Muskrat Falls biggest economic mistake in N.L. history, premier tells fundraiser

Premier Dwight Ball says the province is considering restructuring loans and switching public buildings to electric heat to ease the burden on taxpayers and ratepayers.

Province considering restructuring loans, changing buildings to electric heat

Dwight Ball takes the podium at An Evening With the Premier, a $500-per-plate fundraising dinner. (Ryan Cooke/CBC)

Premier Dwight Ball used the spotlight at a $500-per-plate dinner to up his rhetoric against Tory leader Ches Crosbie, condemn Muskrat Falls and propose some ideas of his own.

Ball told a room of 500 party donors that Crosbie is a man "bankrupt of ideas" to steer the province in the right direction.

In a speech many viewed as kicking off the road to the 2019 election, Ball doubled down on his disdain for the hydroelectric project that threatens to hamper the province with debt and soaring electricity rates.

"I believe Muskrat Falls was the biggest economic mistake in Newfoundland and Labrador's history," he said. "Liberals have always been in the business of fixing PC mistakes."

PC leader Ches Crosbie addresses the crowd at his campaign headquarters after winning the Windsor Lake byelection Sept. 20. (Ted Dillon/CBC)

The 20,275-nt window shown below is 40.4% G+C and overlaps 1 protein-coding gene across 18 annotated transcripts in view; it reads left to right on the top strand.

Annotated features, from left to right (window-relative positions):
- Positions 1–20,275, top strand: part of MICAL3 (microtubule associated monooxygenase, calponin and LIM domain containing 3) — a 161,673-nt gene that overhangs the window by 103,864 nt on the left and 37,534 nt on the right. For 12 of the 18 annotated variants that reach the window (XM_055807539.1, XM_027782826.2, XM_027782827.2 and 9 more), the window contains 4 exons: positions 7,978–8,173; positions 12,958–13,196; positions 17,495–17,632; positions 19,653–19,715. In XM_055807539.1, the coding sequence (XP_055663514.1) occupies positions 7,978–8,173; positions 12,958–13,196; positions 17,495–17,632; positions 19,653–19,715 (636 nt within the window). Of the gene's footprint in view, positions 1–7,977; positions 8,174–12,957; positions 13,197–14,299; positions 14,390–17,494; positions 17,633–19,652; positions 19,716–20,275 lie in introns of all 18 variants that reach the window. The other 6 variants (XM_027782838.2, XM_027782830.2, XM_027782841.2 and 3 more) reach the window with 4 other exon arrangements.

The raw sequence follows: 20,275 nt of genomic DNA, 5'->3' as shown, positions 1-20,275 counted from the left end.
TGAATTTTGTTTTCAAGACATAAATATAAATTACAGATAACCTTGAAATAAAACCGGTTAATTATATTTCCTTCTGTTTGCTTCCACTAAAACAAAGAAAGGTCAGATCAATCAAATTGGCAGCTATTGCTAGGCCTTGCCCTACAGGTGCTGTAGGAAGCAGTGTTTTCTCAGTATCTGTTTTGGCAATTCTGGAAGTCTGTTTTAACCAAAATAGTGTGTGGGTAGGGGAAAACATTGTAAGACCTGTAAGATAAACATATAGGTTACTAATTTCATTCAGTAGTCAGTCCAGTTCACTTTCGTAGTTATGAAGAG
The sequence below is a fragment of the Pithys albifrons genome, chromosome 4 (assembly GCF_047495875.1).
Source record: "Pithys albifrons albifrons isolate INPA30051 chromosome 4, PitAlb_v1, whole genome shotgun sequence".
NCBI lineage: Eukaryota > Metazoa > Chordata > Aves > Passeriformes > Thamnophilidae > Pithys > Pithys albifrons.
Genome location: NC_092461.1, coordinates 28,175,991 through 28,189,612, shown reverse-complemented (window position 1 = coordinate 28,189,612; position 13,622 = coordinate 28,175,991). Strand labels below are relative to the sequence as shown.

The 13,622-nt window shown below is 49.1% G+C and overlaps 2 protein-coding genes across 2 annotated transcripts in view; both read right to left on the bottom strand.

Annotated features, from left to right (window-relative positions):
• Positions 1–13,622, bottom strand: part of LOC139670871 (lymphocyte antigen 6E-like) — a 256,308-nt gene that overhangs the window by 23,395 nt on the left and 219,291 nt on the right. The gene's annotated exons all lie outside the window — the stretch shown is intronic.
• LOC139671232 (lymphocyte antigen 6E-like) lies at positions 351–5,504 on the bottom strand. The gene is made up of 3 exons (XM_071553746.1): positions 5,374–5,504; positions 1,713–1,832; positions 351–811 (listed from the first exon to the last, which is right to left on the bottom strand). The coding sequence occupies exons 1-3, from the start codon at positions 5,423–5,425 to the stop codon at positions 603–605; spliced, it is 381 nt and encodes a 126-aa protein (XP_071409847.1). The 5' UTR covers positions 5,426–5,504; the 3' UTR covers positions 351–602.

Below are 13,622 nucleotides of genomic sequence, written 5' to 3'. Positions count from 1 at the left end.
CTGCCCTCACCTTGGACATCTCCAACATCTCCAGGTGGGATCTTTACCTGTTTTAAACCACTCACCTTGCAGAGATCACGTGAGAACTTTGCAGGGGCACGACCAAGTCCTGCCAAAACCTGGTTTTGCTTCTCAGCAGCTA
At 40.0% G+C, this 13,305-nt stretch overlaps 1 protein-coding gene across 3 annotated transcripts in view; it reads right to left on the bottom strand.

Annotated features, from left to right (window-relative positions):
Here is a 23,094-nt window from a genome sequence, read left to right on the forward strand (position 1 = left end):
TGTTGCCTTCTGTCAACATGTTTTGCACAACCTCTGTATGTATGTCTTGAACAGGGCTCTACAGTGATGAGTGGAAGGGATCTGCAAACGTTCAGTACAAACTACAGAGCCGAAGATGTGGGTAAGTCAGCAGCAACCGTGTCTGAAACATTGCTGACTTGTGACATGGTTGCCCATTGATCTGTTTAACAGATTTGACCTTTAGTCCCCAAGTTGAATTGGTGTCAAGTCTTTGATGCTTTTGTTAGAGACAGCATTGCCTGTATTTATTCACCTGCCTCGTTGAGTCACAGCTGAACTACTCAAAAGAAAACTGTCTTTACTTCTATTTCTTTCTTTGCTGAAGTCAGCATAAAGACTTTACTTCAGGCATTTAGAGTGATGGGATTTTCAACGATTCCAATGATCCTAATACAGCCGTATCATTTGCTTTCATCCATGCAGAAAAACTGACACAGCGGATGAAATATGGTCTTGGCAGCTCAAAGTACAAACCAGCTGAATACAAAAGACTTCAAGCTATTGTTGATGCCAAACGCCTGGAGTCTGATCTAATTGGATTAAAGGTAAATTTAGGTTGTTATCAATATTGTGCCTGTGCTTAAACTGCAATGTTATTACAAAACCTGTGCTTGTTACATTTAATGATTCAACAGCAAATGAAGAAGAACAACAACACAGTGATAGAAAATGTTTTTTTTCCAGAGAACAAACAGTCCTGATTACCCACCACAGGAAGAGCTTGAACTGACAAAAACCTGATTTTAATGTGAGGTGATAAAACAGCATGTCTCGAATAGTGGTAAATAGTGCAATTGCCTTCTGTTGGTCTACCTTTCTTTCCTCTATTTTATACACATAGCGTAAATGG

Ball said Crosbie had a "free ride" throughout the Windsor Lake byelection, which Crosbie won over Liberal candidate Paul Antle last week, and said he made promises without offering real solutions. 

"When I listen to Ches Crosbie I still hear that unwillingness to bring forward ideas."

Multi-pronged approach to steady rates

Ball said the recent decision to reinstate the Public Utilities Board to its full regulatory capacity was just the beginning of his party's plan to correct the course of the province's fiscal future. 

"There is no single solution," he said. "The solution will be a combination of many things, and we will leave no stone unturned."

Ball repeatedly said the Liberals will look at increasing electricity demands in the province to increase revenue and lessen the burden on citizen ratepayers. That could include changing oil-heated government buildings to electric heat. 

In a scrum with reporters after, Ball acknowledged there could be major costs associated with that decision, but said it is something his government is exploring.

When asked how many buildings could be converted, and how big a difference it would make on electricity demands, Ball said it could be hospitals or schools and could make a substantial difference.

Rest assured, it is not on the backs of ratepayers.- Dwight Ball

He also said the government would consider "restructuring financial agreements," which Ball later said could include increasing the amortization period on the Muskrat Falls loans.

"We need to look at all those options but we may not even need that option by 2021," he said. "We may have enough electricity use within our province and with other customers that we may not even have to do that."

Ball said they will "leave no stone unturned" when it comes to finding ways to lessen the blow when the hydroelectric megaproject comes online and the first loan payments are due.

"When we have more details on this, we want to share it with the public. But I can tell you and rest assured, it is not on the backs of ratepayers."

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